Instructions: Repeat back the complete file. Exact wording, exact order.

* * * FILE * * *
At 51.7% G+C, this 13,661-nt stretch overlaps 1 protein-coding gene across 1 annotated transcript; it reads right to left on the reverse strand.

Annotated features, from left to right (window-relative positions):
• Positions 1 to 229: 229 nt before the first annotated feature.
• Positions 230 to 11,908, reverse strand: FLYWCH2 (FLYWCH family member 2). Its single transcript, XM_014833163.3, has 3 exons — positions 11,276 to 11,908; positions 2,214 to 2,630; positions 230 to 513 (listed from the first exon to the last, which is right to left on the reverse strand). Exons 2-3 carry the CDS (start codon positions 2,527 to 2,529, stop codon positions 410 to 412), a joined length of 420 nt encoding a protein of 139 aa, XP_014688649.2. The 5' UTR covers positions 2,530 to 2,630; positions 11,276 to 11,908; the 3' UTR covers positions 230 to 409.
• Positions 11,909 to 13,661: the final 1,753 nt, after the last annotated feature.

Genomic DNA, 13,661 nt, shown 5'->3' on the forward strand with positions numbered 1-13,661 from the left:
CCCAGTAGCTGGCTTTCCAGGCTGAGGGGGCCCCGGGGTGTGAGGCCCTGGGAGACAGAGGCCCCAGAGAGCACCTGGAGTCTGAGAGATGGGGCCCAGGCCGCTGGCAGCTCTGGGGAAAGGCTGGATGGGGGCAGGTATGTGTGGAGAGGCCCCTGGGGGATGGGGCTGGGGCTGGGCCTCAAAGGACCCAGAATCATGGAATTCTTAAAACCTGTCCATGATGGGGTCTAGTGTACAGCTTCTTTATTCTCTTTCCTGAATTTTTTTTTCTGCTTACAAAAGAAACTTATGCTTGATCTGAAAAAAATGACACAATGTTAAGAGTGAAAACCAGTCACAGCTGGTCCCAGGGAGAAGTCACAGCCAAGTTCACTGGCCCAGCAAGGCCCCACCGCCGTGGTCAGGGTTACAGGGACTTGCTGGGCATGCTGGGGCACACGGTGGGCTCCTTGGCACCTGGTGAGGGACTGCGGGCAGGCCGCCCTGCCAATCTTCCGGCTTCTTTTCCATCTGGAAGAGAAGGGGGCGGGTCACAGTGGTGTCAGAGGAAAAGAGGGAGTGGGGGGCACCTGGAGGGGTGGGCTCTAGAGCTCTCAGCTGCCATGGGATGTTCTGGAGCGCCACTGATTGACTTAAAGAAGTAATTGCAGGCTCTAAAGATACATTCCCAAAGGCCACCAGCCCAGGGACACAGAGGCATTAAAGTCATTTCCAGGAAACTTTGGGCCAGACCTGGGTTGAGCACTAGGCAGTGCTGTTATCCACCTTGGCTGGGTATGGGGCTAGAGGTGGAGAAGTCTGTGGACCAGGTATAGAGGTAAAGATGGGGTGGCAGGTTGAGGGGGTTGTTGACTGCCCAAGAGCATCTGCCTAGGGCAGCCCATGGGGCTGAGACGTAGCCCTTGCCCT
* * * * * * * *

At 51.7% G+C, this 13,661-nt stretch overlaps 1 protein-coding gene across 1 annotated transcript; it reads right to left on the reverse strand.

Annotated features, from left to right (window-relative positions):
• Positions 1 to 229: 229 nt before the first annotated feature.
• Positions 230 to 11,908, reverse strand: FLYWCH2 (FLYWCH family member 2). Its single transcript, XM_014833163.3, has 3 exons — positions 11,276 to 11,908; positions 2,214 to 2,630; positions 230 to 513 (listed from the first exon to the last, which is right to left on the reverse strand). Exons 2-3 carry the CDS (start codon positions 2,527 to 2,529, stop codon positions 410 to 412), a joined length of 420 nt encoding a protein of 139 aa, XP_014688649.2. The 5' UTR covers positions 2,530 to 2,630; positions 11,276 to 11,908; the 3' UTR covers positions 230 to 409.
• Positions 11,909 to 13,661: the final 1,753 nt, after the last annotated feature.

Genomic DNA, 13,661 nt, shown 5'->3' on the forward strand with positions numbered 1-13,661 from the left:
CCCAGTAGCTGGCTTTCCAGGCTGAGGGGGCCCCGGGGTGTGAGGCCCTGGGAGACAGAGGCCCCAGAGAGCACCTGGAGTCTGAGAGATGGGGCCCAGGCCGCTGGCAGCTCTGGGGAAAGGCTGGATGGGGGCAGGTATGTGTGGAGAGGCCCCTGGGGGATGGGGCTGGGGCTGGGCCTCAAAGGACCCAGAATCATGGAATTCTTAAAACCTGTCCATGATGGGGTCTAGTGTACAGCTTCTTTATTCTCTTTCCTGAATTTTTTTTTCTGCTTACAAAAGAAACTTATGCTTGATCTGAAAAAAATGACACAATGTTAAGAGTGAAAACCAGTCACAGCTGGTCCCAGGGAGAAGTCACAGCCAAGTTCACTGGCCCAGCAAGGCCCCACCGCCGTGGTCAGGGTTACAGGGACTTGCTGGGCATGCTGGGGCACACGGTGGGCTCCTTGGCACCTGGTGAGGGACTGCGGGCAGGCCGCCCTGCCAATCTTCCGGCTTCTTTTCCATCTGGAAGAGAAGGGGGCGGGTCACAGTGGTGTCAGAGGAAAAGAGGGAGTGGGGGGCACCTGGAGGGGTGGGCTCTAGAGCTCTCAGCTGCCATGGGATGTTCTGGAGCGCCACTGATTGACTTAAAGAAGTAATTGCAGGCTCTAAAGATACATTCCCAAAGGCCACCAGCCCAGGGACACAGAGGCATTAAAGTCATTTCCAGGAAACTTTGGGCCAGACCTGGGTTGAGCACTAGGCAGTGCTGTTATCCACCTTGGCTGGGTATGGGGCTAGAGGTGGAGAAGTCTGTGGACCAGGTATAGAGGTAAAGATGGGGTGGCAGGTTGAGGGGGTTGTTGACTGCCCAAGAGCATCTGCCTAGGGCAGCCCATGGGGCTGAGACGTAGCCCTTGCCCT